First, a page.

What is Linguistic Anthropology? How and why Linguistic Anthropology emerges as an area of interest for anthropologist?
Linguistic anthropology is one of the four traditional branches of anthropology-- the other three being archaeological, biological (formerly physical), and sociocultural anthropology (or ethnology). Linguistic anthropology explores how language shapes communication, forms social identity and group membership, organizes large-scale cultural beliefs and ideologies, and develops a common cultural representation of natural and social worlds.
Definition of Linguistic anthropology:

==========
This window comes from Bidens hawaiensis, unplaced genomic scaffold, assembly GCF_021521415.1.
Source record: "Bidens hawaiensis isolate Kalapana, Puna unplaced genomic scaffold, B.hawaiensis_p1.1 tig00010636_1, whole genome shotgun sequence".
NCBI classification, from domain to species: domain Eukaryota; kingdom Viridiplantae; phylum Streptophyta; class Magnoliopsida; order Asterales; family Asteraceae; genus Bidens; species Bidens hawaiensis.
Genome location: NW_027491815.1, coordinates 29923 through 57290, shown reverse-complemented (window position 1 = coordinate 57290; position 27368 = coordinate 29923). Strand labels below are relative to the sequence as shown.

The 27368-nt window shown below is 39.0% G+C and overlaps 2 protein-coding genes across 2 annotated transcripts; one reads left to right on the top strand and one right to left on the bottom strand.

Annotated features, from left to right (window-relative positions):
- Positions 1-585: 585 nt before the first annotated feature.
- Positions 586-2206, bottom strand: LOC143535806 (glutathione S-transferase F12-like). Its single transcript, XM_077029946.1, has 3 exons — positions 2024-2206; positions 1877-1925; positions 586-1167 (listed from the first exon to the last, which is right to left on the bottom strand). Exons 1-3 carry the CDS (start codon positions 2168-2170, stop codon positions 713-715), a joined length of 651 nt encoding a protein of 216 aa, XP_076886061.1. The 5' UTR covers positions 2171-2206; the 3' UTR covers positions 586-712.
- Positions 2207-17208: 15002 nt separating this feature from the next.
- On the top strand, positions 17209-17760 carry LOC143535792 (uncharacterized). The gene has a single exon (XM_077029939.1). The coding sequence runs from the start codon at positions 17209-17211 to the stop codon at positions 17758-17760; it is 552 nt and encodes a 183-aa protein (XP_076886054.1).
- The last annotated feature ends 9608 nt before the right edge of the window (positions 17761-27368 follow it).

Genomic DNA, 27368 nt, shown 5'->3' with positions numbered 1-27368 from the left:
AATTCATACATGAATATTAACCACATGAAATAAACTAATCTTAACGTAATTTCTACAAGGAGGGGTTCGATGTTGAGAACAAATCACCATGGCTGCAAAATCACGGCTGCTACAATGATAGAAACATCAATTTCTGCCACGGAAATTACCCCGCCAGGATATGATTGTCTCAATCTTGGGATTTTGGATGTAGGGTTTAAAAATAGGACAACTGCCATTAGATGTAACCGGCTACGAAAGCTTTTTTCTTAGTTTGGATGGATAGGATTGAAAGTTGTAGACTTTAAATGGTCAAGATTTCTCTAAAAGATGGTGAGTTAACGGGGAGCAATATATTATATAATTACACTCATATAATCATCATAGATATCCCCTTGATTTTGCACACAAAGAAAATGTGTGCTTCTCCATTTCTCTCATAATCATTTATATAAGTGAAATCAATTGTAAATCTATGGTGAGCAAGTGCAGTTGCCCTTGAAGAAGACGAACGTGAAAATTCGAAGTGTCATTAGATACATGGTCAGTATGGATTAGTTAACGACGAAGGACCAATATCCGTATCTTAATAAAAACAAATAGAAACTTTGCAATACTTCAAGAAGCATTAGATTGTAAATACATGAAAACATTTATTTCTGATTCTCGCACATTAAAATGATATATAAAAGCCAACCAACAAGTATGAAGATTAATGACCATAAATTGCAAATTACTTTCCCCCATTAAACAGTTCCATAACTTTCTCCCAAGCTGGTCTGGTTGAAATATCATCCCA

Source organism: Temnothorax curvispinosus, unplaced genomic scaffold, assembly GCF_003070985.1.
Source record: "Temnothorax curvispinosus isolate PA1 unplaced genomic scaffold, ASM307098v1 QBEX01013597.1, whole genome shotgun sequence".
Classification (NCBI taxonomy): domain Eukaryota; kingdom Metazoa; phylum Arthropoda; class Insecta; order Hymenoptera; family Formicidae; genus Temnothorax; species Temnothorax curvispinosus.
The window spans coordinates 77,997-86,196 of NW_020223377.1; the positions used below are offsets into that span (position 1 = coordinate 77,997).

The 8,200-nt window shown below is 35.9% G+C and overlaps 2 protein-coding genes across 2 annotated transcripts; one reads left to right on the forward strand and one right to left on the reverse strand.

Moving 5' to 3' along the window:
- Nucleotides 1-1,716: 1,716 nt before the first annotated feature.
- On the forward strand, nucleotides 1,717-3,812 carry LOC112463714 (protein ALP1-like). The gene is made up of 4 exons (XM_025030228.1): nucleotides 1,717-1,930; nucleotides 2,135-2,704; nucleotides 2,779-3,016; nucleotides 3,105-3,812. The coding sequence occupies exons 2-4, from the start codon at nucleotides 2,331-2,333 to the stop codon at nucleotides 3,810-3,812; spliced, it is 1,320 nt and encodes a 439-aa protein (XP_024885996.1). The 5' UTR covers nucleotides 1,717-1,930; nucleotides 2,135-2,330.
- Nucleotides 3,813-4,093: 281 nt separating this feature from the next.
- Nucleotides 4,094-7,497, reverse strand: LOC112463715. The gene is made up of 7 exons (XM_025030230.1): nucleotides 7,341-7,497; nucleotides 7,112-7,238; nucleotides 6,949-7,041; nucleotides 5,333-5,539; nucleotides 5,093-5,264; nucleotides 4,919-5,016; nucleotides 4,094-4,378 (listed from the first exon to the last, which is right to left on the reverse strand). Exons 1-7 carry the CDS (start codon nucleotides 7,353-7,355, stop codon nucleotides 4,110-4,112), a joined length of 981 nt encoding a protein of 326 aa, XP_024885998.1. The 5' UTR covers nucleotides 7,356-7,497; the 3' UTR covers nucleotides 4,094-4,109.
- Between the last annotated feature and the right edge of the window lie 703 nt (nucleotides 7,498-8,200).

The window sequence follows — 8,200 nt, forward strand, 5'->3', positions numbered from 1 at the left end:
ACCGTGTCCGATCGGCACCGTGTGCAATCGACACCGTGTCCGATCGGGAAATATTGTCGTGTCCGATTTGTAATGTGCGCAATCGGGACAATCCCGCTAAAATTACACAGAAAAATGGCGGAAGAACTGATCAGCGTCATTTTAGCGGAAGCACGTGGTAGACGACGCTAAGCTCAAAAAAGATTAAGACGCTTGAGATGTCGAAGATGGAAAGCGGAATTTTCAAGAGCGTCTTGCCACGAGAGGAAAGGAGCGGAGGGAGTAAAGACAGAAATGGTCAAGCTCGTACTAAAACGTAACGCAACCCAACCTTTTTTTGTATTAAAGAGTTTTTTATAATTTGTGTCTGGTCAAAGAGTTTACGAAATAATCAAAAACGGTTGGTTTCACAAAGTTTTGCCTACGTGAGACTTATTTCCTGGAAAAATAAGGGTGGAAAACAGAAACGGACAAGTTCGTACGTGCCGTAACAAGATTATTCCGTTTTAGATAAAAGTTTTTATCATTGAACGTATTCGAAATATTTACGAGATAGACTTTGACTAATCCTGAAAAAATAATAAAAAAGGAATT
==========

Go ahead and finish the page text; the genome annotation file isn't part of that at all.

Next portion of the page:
Many anthropologists tried to define linguistic anthropology according their own conception on this field. For example according to Hymes (1963:277), ―linguistic anthropology is the study of speech and language within the context of anthropology‖ and according to Alessandro Duranti (1997), ―linguistic anthropology is the study of language as a cultural resource and speaking as a cultural practice.‖ According to Alessandro Duranti ―Linguistic anthropology is the comparative study of ways in which language reflects and influences social life. It explores the many ways in which language practices define patterns of communication, formulate categories of social identity and group membership, organize large-scale cultural beliefs and ideologies, and, in conjunction with other forms of meaning-making, equip people with common cultural representations of their natural and social worlds‖. Linguistic anthropology shares with anthropology in general a concern to understand power, inequality, and social change, particularly as these are constructed and represented through language and discourse. Linguistic anthropology as practiced today . . . is the understanding of the crucial role played by language (and other semiotic resources) in the constitution of society and its cultural representations. To pursue this goal, linguistic anthropologists have ventured into the study of...